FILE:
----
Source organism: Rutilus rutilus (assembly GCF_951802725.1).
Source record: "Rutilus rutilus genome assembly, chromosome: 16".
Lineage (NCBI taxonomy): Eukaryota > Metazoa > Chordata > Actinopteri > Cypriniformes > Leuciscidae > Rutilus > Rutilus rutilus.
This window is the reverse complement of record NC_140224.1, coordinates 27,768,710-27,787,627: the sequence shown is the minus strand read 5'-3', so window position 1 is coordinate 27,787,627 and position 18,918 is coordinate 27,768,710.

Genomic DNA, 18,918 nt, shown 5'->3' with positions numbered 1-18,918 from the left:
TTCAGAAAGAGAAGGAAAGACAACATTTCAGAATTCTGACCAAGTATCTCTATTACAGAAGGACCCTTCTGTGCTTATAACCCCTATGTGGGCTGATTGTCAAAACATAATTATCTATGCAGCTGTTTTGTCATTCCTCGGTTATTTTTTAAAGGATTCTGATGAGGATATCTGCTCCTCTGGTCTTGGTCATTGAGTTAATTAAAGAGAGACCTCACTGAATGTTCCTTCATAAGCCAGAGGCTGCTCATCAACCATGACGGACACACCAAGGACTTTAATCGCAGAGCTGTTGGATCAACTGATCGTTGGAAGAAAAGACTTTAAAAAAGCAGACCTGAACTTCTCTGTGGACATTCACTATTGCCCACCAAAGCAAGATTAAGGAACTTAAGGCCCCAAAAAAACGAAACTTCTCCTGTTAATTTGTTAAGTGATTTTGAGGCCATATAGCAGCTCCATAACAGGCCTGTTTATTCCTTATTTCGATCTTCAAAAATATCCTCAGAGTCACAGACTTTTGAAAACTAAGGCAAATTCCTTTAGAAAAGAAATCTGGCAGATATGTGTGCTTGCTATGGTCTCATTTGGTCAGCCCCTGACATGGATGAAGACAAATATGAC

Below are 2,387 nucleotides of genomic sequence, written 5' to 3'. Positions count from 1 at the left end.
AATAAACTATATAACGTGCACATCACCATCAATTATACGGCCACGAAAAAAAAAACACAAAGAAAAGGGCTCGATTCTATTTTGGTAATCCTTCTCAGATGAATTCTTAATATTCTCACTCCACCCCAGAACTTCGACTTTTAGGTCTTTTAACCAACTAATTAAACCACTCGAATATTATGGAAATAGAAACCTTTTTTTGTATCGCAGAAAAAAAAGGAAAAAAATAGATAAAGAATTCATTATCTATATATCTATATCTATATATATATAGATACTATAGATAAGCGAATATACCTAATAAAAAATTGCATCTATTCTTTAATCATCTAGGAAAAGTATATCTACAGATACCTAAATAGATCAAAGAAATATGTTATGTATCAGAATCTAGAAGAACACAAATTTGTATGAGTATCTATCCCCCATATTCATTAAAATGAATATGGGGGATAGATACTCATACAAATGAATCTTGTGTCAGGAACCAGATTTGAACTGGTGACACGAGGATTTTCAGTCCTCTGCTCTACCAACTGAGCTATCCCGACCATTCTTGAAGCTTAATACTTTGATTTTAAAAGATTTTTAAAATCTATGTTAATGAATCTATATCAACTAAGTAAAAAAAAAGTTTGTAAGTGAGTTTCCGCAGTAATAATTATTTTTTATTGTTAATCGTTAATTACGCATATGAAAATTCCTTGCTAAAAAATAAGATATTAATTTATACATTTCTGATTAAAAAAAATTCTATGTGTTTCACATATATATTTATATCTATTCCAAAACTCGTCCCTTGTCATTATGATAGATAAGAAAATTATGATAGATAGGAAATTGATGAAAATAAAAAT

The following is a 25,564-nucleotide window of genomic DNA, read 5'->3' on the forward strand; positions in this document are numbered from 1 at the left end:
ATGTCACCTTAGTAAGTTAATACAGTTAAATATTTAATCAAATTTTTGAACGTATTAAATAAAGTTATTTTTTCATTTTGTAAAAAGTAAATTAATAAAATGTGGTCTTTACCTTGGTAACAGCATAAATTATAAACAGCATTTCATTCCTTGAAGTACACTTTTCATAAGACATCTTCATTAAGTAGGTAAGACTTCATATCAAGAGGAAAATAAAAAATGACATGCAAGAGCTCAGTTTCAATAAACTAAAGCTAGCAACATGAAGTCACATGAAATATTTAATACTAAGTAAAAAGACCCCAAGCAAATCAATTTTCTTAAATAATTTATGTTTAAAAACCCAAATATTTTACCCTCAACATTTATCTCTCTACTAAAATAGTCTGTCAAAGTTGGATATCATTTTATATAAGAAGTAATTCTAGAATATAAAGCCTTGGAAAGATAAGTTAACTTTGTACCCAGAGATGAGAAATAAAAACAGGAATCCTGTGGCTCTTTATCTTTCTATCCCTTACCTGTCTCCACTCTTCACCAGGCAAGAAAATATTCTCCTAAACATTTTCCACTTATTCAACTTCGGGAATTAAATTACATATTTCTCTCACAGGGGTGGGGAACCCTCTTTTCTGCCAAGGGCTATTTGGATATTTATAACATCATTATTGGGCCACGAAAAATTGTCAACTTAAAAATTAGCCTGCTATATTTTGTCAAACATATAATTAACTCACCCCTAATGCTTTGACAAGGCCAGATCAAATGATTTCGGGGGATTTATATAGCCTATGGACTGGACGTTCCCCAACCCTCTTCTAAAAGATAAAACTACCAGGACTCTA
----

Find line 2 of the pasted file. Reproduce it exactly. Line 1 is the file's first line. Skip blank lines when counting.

Source record: "Rutilus rutilus genome assembly, chromosome: 16".